Several types of bacteria can cause meningitis. Leading causes in the United States include
  • Streptococcus pneumoniae
  • Group B Streptococcus
  • Neisseria meningitidis
  • Haemophilus influenzae
  • Listeria monocytogenes
  • Escherichia coli
https://www.cdc.gov/meningitis/bacterial.html

Meningitis is an inflammation (swelling) of the protective membranes covering the brain and spinal cord. A bacterial or viral infection of the fluid surrounding the brain and spinal cord usually causes the swelling. However, injuries, cancer, certain drugs, and other types of infections also can cause meningitis.

A nephew of mine nearly died from meningitis, but survived with profound loss of hearing.

Viral meningitis has multiple causes as well:
Non-polio enteroviruses are the most common cause of viral meningitis in the United States. Only a small number of people infected with enteroviruses will develop meningitis. Other viruses that can cause meningitis are:
https://www.cdc.gov/meningitis/viral.html

Monocleosis may also be caused by some of the same viruses. Infectious mononucleosis, also called “mono,” is a contagious disease. Epstein-Barr virus (EBV) is the most common cause of infectious mononucleosis, but other viruses can also cause this disease. It is common among teenagers and young adults, especially college students. At least one out of four teenagers and young adults who get infected with EBV will develop infectious mononucleosis.
https://www.cdc.gov/epstein-barr/about-mono.html

Other infections that can cause infectious mononucleosis:
The impact/consequences of an infection depend on where the bacteria/virus attacks. Serious consequences occur if a bacteria/virus attacks in the blood (sepsis), brain or spinal cord (nerve damage or necrosis).
 
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  • #5
256bits said:
Is meningitis transmissible?
I wouldn't think so as not everyone will acquire an infection of the the brain membrane and spinal cord.
It's very much an issue of individual susceptibility - and bad luck.

Also, the meninges aren't _that_ well shielded from the environment as most ppl think. Especially in the olfactory tract, they're quite exposed, only a thin membrane separates them from the airways. So an infection acquired in the olfactory "nerve" (it actually is a part of the brain) can spread per continuitatem to the deeper cranial meninges.

But basically it's mostly tough luck, maybe with your immune system's genetic makeup: Other germs listed above can cause meningitis or encephalitis in some people, while many others only have a nuisance-grade infection. Like in CoVid-19... ...and especially measles: Most people only have those itchy skin issues, but some die from encephalitis...
 
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Godot_ said:
Especially in the olfactory tract
also the brain entry path brain eating amoebas use.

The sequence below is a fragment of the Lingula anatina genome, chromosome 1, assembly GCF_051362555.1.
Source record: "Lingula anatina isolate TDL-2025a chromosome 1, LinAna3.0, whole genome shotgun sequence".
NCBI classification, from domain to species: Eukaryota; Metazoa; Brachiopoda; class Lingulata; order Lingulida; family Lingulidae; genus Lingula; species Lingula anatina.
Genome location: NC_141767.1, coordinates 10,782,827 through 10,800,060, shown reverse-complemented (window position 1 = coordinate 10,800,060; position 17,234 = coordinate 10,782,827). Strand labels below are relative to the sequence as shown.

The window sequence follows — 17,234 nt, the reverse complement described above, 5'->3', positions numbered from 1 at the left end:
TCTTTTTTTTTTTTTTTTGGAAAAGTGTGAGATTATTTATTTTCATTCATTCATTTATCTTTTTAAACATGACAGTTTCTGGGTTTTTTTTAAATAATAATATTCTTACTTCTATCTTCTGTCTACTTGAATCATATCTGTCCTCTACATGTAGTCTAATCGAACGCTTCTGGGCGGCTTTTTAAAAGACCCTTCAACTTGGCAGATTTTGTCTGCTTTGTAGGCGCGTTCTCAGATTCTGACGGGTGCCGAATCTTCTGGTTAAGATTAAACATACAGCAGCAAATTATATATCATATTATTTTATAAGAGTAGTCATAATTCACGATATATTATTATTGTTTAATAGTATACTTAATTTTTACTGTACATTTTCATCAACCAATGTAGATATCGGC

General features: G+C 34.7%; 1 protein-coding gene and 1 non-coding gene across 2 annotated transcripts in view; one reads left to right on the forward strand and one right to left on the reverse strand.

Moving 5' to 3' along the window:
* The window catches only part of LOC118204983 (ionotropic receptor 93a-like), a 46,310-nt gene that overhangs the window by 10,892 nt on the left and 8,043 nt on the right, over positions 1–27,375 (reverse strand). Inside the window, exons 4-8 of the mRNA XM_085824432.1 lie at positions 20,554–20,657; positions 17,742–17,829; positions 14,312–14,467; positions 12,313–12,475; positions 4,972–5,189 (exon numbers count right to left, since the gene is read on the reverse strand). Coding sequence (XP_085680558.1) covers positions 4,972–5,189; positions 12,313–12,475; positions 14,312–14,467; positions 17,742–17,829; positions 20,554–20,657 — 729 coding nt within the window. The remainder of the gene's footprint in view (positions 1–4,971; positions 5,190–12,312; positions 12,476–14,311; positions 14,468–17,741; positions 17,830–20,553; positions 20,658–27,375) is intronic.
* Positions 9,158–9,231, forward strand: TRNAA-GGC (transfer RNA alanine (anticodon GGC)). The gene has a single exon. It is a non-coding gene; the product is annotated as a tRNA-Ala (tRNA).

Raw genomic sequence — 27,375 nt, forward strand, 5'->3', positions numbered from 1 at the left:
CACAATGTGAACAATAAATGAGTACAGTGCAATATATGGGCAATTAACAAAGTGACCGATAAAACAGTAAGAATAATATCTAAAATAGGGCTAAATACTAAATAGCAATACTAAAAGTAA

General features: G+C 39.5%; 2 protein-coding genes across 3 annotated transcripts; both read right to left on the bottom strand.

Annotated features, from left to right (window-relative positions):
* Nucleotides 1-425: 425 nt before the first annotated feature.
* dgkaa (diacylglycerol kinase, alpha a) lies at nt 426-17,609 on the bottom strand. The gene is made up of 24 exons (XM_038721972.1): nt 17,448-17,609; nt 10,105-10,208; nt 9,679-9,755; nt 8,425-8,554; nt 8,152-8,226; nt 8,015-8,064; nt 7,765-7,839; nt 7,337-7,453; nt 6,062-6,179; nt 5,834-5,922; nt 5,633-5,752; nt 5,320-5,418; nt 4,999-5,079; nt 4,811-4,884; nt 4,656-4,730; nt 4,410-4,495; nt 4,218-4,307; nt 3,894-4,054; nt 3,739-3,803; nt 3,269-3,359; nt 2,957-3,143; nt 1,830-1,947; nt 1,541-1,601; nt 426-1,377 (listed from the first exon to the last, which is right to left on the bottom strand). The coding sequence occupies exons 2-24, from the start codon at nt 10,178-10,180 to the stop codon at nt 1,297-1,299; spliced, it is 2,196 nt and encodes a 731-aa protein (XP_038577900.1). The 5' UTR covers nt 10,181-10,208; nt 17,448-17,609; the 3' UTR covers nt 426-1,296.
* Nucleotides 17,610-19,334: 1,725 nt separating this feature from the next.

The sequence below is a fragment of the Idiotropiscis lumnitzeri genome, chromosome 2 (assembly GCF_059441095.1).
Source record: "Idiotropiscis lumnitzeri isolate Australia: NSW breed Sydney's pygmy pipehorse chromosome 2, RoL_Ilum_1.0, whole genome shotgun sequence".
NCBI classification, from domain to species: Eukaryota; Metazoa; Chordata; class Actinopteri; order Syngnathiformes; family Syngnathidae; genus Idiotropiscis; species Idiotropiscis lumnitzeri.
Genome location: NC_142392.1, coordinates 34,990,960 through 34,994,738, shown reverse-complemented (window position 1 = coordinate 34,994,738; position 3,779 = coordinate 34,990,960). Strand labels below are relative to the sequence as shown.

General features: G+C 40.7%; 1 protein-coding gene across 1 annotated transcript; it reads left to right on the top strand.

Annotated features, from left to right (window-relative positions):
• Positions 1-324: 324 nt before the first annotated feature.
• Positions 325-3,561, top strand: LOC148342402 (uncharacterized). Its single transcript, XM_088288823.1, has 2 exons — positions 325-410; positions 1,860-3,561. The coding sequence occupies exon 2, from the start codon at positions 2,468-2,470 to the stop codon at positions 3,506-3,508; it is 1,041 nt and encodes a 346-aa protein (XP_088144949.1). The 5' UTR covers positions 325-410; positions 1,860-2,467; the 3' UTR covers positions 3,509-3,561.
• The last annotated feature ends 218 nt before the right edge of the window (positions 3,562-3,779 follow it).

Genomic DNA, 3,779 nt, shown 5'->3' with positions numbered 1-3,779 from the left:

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I just learned that a distant relative, like a 5th cousin, died from meningococcal septicaemia in 1997 at age 18. She would be 43 now had she survived. I did not know the family, as I just learned from a recent contact through a genealogical site. I don't know which of several bacteria she had, just that she died from sepsis.

https://en.wikipedia.org/wiki/Neisseria_meningitidis
https://en.wikipedia.org/wiki/Meningococcal_disease#Meningococcemia

Getting a rapid diagnosis and treatment is critical. The damage done to the blood vessels and organs can be permanently debilitating, some too often fatal.
 
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1. What is bacterial meningitis?

Bacterial meningitis is a serious infection that causes inflammation of the membranes surrounding the brain and spinal cord. It is caused by certain types of bacteria and can be life-threatening if not treated promptly.

2. How does bacterial meningitis affect the body?

Bacterial meningitis can cause symptoms such as headache, fever, stiff neck, and sensitivity to light. In severe cases, it can lead to brain damage, hearing loss, and even death.

3. What are the risk factors for bacterial meningitis?

Some risk factors for bacterial meningitis include living in close quarters with someone who has the infection, having a weakened immune system, and not receiving recommended vaccinations.

4. How is bacterial meningitis treated?

Bacterial meningitis is typically treated with antibiotics, which can help fight the infection. In severe cases, hospitalization may be necessary for supportive care and monitoring.

5. Can bacterial meningitis be prevented?

Yes, there are several ways to prevent bacterial meningitis. These include getting vaccinated, practicing good hygiene, avoiding close contact with people who have the infection, and seeking medical treatment for any underlying conditions that may weaken the immune system.